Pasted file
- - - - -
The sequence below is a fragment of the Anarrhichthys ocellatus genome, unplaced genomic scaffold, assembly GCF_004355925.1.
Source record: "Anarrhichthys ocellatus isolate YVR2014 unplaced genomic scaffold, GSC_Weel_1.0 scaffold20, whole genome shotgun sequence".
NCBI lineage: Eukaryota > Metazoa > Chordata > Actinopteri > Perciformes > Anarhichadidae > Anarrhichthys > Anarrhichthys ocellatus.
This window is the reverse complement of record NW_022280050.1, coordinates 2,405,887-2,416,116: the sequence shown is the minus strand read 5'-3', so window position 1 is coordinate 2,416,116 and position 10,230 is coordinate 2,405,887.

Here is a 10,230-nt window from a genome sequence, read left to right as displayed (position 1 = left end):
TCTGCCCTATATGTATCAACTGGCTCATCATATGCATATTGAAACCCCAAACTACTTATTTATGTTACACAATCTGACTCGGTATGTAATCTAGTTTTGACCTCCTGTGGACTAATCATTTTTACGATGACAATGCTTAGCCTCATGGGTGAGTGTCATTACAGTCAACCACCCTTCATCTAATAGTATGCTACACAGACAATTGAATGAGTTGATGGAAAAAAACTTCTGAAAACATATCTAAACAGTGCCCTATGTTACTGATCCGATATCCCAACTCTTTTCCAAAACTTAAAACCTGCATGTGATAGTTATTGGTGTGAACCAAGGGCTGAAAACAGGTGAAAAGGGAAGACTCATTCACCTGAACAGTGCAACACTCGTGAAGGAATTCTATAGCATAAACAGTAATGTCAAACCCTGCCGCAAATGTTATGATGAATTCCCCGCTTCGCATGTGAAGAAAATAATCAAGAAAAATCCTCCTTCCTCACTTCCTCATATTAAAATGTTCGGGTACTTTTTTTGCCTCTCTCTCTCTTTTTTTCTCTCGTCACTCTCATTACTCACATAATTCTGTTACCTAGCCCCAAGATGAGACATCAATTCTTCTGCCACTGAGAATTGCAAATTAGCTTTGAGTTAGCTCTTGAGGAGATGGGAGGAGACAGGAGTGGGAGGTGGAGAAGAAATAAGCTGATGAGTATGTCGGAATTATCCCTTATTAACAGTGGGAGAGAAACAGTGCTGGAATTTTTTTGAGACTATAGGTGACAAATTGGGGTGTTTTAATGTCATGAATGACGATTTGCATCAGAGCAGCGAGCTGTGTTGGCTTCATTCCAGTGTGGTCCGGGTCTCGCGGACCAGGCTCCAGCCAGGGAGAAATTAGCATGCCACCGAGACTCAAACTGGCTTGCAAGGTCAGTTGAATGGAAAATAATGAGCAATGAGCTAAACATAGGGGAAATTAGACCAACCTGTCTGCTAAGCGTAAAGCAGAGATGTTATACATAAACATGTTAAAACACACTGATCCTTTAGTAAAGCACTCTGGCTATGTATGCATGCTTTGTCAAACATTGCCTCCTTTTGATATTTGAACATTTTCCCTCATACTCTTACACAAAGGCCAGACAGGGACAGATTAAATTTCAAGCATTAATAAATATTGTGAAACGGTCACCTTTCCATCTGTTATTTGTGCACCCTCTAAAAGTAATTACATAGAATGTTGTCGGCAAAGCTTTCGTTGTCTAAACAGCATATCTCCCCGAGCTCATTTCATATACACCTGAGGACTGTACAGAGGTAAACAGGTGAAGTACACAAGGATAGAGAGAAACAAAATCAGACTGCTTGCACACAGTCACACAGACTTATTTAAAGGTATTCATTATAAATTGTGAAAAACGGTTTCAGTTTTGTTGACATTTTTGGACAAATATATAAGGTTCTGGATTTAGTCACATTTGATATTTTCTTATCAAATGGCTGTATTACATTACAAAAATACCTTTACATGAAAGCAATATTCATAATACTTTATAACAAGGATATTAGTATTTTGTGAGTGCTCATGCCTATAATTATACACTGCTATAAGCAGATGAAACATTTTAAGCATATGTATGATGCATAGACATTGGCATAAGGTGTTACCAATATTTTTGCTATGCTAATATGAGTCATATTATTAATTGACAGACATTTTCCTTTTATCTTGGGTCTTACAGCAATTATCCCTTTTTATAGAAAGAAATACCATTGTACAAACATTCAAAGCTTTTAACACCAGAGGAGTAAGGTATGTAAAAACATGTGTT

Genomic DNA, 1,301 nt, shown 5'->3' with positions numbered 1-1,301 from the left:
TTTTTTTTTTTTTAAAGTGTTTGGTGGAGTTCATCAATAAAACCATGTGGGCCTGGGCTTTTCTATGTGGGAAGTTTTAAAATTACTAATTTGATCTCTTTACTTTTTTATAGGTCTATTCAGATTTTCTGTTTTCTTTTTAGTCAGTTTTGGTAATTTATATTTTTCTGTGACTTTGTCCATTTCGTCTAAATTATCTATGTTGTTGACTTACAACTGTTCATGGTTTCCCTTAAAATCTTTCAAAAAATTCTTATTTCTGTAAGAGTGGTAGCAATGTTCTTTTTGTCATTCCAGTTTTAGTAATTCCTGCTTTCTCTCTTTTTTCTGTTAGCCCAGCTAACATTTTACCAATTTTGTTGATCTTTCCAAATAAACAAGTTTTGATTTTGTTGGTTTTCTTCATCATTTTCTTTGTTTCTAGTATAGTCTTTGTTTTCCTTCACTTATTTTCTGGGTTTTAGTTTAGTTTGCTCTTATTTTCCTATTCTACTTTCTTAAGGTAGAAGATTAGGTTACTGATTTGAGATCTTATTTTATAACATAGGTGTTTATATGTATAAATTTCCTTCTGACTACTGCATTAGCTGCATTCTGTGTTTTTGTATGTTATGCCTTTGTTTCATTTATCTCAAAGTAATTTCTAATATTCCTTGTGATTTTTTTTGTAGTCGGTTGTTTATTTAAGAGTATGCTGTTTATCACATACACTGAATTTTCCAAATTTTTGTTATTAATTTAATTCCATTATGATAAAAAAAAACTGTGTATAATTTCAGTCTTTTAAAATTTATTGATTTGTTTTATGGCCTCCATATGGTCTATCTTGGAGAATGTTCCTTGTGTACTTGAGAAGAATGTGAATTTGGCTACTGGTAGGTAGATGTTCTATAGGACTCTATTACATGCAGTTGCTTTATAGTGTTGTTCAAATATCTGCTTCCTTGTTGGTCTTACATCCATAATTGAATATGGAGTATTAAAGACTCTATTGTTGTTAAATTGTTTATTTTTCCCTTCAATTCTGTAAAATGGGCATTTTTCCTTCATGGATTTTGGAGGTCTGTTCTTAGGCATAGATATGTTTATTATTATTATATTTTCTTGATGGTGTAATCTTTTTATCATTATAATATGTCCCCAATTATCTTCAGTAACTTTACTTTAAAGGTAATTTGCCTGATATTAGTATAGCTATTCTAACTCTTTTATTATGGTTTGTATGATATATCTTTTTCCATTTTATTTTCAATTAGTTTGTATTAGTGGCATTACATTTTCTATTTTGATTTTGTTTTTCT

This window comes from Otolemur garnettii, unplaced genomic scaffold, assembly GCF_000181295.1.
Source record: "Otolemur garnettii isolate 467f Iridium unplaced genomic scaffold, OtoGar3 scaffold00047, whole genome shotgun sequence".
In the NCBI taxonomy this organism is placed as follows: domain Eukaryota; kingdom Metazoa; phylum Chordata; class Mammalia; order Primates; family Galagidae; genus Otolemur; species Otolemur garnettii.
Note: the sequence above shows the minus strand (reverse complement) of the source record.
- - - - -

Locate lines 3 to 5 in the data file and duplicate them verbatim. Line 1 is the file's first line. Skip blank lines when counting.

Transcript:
NCBI lineage: Eukaryota > Metazoa > Chordata > Actinopteri > Perciformes > Anarhichadidae > Anarrhichthys > Anarrhichthys ocellatus.
This window is the reverse complement of record NW_022280050.1, coordinates 2,405,887-2,416,116: the sequence shown is the minus strand read 5'-3', so window position 1 is coordinate 2,416,116 and position 10,230 is coordinate 2,405,887.

Here is a 10,230-nt window from a genome sequence, read left to right as displayed (position 1 = left end):